(Up until then, "memory" was anything but dynamic. Programs were typically hard-wired into the machine. The concept of having a general-purpose computer, which could read in a program from an external source was laughable science-fiction.)
It stopped being laughable science-fiction beforn Kilburn's work. The credit for the theoretical work/design should go to John von Neumann (w/Goldstine, Mauchly, & Eckert to some degree) for his "First Draft of a Report on the EDVAC", published June 30, 1945, and written a few months before that. That document lays out exactly how to build the aforementioned general-purpose programmable computer. The EDVAC was in fact never completed, but nearly every computing group after 1945 followed the First Draft's design.
It's certainly true that Kilburn et al's work was particularly important. His group (directed by M.H.A. Newman, the man who taught Alan Turing Godel's Incompleteness Theorem) was first to make the EDVAC report an engineering reality, beating the Americans by getting a prototype up and running in June 1948.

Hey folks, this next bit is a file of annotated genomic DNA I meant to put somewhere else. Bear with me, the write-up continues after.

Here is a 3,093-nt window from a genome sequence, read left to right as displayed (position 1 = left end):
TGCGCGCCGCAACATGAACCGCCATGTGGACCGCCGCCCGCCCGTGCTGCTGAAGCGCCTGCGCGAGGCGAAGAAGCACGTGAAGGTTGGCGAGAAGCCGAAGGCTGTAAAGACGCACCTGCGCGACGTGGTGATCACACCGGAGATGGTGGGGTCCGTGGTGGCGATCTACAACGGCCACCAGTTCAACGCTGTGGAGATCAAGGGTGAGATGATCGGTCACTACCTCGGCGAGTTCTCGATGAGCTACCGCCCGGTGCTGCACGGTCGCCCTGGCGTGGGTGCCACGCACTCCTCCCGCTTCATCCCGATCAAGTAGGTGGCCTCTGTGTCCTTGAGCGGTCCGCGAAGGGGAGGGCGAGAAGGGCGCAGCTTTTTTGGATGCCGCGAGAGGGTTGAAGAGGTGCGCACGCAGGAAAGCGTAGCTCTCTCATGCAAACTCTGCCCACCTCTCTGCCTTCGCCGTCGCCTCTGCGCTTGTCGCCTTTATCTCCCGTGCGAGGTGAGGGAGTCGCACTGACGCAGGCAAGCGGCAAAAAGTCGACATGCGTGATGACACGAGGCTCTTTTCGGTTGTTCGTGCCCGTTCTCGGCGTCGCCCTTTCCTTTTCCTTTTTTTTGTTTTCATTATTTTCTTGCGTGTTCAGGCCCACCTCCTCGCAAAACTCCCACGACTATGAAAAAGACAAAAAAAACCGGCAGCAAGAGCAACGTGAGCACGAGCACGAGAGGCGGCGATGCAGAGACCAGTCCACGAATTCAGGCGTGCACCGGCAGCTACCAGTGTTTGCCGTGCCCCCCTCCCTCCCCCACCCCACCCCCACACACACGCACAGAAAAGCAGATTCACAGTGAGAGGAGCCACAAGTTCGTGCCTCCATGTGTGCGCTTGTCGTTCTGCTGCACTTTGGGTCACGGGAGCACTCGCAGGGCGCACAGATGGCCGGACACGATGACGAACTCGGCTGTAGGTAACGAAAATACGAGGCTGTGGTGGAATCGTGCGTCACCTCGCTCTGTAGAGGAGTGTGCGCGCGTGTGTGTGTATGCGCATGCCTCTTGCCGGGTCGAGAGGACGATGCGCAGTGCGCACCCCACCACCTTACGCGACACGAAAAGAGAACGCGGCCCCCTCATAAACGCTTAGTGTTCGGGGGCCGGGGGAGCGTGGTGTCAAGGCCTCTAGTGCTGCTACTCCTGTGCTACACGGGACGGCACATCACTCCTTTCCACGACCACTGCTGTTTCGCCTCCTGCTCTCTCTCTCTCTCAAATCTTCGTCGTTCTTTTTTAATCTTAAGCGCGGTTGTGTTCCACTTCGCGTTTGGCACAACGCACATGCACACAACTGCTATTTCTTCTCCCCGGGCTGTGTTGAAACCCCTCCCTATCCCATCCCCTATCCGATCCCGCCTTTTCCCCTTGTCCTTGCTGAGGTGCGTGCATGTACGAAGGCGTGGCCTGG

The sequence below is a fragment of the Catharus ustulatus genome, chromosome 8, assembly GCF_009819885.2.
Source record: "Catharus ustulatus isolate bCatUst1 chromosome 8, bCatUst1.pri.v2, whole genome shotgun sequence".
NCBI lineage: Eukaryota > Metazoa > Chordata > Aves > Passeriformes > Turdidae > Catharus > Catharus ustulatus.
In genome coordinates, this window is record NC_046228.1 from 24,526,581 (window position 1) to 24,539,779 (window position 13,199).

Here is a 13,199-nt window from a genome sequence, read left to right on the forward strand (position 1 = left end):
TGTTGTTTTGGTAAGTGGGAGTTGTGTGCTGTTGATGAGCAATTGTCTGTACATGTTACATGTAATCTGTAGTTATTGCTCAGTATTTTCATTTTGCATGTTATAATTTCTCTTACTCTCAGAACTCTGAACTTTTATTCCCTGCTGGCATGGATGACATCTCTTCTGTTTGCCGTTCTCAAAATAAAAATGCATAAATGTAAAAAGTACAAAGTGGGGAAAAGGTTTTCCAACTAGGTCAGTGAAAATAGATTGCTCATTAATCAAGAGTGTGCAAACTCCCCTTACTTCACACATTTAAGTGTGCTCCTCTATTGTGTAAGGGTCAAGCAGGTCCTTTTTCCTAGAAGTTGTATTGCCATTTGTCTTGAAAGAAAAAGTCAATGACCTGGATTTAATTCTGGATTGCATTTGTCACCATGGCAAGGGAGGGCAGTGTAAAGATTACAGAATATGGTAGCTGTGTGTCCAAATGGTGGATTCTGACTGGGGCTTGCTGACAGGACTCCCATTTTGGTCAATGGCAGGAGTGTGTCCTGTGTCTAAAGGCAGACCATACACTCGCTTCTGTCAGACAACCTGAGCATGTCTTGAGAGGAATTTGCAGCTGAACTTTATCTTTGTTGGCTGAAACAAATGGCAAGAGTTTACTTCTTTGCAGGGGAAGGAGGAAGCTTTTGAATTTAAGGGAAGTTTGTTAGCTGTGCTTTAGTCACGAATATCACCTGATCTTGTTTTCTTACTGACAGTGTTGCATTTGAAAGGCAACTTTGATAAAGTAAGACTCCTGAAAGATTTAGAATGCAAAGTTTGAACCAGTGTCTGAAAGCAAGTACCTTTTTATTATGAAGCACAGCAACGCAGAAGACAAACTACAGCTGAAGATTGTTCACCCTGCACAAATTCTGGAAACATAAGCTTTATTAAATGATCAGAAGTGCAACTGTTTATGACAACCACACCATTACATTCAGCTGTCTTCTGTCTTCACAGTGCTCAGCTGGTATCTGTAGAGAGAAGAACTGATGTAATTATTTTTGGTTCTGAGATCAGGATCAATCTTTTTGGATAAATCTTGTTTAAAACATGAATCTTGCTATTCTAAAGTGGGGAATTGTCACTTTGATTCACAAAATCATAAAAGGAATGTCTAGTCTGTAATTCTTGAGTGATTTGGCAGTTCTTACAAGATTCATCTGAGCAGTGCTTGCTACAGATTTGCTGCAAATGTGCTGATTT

What's interesting is that the Williams tube's days were seriously numbered, when Jay Forrester of MIT published "Data Storage in Three Dimensions" in April 1947, presaging the use of the magnetic core memory which supplanted the CRT tube. MIT's Whirlwind and the Manchester Mark I were basically built in parallel, along with the other computers of the time, such as the JOHNNIAC and IBM 700.
The ENIAC was (more or less, excluding Konrad Zuse's work, e.g.) the first general-purpose computer, but required hard-wiring instructions. It was designed in 1943/44 and ran its first problem in summer 1945; it was declared complete w/documentation on June 30, 1946. It proved that a computer using thousands of vacuum tubes would work, whereas many had predicted that the failure rate would be too high.
Sources for the above include The Computer from Pascal to von Neumann, Goldstine, and Alan Turing: The Enigma, Hodges.